- Hardcover: 272 pages
- Publisher: St. Martin's Press; unknown edition (January 3, 2012)
- Language: English
- ISBN-10: 0230120679
- ISBN-13: 978-0230120679
- Product Dimensions: 6.4 x 0.3 x 9.4 inches
- Shipping Weight: 15.2 ounces
- Average Customer Review: 169 customer reviews
- Amazon Best Sellers Rank: #1,028,482 in Books (See Top 100 in Books)
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The Favored Daughter: One Woman's Fight to Lead Afghanistan into the Future Hardcover – January 3, 2012
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Praise for Fawzia Koofi 'One of the country's most outspoken democracy activists ... Koofi describes unflinchingly the wreckage she witnessed at the hands of Afghans of all ideologies and clans.' - The Globe and Mail 'The spellbinding story refocuses the attention of a desensitized world on Afghanistan's potential and future.' - The Global Journal
About the Author
Fawzia Koofi is Afghanistan's first female Parliament speaker and a noted activist for women and children's rights. She is currently a leading candidate for the presidential elections in 2014 and has been quoted by the BBC, Time, The Washington Post, the Los Angeles Times, CNN, The Globe and Mail, and many others. Koofi was selected as a Young Global Leader by the World Economic Forum in 2009. Before getting elected to Parliament, Koofi was employed by UNICEF as a child protection officer from 2002 through 2004. The mother of two girls, she lives in Kabul.Nadene Ghouriis an award-winning journalist and broadcaster. She is a former correspondent of both the BBC and Al Jazeera English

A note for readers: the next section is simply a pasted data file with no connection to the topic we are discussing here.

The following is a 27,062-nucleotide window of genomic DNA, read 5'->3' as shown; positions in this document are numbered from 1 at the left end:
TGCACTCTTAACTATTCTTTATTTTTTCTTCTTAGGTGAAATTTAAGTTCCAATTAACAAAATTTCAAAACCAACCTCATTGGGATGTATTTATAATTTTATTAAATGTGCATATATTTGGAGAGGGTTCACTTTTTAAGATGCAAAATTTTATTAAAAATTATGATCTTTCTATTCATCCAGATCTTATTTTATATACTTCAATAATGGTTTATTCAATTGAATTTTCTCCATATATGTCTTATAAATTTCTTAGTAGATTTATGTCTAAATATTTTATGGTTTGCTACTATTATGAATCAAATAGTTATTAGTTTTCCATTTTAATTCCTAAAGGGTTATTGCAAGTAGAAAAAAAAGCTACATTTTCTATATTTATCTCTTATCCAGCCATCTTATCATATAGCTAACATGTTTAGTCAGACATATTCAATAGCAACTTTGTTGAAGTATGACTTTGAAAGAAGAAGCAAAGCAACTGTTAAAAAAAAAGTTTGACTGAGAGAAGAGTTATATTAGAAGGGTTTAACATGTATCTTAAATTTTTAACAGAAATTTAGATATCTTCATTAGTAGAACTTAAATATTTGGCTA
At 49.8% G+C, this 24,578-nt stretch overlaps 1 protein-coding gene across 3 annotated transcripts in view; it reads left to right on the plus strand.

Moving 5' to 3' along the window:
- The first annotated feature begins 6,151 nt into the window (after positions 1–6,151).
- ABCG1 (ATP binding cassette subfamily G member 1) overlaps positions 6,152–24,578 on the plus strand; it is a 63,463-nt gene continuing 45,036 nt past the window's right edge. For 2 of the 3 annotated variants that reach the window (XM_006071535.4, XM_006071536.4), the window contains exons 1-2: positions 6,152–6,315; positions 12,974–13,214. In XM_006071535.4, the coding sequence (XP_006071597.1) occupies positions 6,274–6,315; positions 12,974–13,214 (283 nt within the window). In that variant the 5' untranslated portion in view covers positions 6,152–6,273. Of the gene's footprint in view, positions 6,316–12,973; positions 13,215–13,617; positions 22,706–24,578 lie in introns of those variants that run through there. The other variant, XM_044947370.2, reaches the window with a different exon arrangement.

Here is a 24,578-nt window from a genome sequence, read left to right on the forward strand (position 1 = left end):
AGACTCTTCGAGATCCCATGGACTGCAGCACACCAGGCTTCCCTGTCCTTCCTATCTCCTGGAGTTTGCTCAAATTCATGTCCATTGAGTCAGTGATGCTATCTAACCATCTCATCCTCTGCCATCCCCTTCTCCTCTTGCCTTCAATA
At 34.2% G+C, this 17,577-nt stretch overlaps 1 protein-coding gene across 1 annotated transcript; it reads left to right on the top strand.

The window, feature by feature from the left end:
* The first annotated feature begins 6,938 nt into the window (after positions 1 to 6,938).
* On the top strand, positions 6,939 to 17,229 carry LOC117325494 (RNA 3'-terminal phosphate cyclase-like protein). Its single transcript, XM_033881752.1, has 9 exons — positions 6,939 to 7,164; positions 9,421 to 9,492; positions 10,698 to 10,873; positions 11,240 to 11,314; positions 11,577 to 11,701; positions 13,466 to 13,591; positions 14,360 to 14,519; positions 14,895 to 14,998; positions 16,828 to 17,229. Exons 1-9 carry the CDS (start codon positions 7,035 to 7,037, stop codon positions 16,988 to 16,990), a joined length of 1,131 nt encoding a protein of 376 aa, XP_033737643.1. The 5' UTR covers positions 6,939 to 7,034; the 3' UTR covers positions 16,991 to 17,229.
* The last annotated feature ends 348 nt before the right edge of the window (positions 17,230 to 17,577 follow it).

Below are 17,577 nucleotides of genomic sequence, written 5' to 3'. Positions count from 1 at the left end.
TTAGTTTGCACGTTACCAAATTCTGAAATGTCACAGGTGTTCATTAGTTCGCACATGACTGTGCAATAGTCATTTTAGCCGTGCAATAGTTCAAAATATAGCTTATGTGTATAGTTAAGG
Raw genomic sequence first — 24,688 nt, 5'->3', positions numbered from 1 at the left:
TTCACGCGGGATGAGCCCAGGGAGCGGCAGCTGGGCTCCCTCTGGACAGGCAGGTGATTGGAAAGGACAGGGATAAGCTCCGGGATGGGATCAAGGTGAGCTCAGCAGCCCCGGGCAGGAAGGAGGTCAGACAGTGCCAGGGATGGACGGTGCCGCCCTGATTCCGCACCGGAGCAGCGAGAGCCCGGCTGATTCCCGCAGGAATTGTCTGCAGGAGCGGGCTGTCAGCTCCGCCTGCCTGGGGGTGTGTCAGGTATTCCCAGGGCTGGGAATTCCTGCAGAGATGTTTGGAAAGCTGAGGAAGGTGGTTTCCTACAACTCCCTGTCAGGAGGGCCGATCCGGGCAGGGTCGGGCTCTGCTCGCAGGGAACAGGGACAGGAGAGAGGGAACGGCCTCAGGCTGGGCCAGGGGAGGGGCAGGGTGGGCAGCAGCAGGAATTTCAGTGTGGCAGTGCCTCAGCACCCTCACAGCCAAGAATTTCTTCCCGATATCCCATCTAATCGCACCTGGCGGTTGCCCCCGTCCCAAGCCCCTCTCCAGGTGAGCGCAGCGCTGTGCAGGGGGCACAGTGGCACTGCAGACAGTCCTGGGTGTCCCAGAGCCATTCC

Top customer reviews
Fawzia comes from one of the most unique, remote, and beautiful parts of Afghanistan. Her book regales the reader with information on what life is like there. Bear in mind that Afghanistan has more species of cats, such as snow leopards, than Africa with many of them endemic to her Badakshan.
There are many dark forces against people like Fawzia. Unfortunately non-Afghans are limited in the extent that they can help the Fawzia type change agents of the country. Ultimately outside influences need to leave Afghanistan alone and let Afghans work out their differences and decide the future of their country. She points out paradoxically that it was the Russians who started the 33 year period of foreign intervention that torn the fabric of Afghanistan. Yet it was the Russian emphasis on infrastructure and universal education that offered the greatest promise for improving the plight of the typical Afghan.
Let's hope that Fawzia does not end up as a martyr. The World is much better off with her in it.
It was one of the most compelling stories I've read in awhile.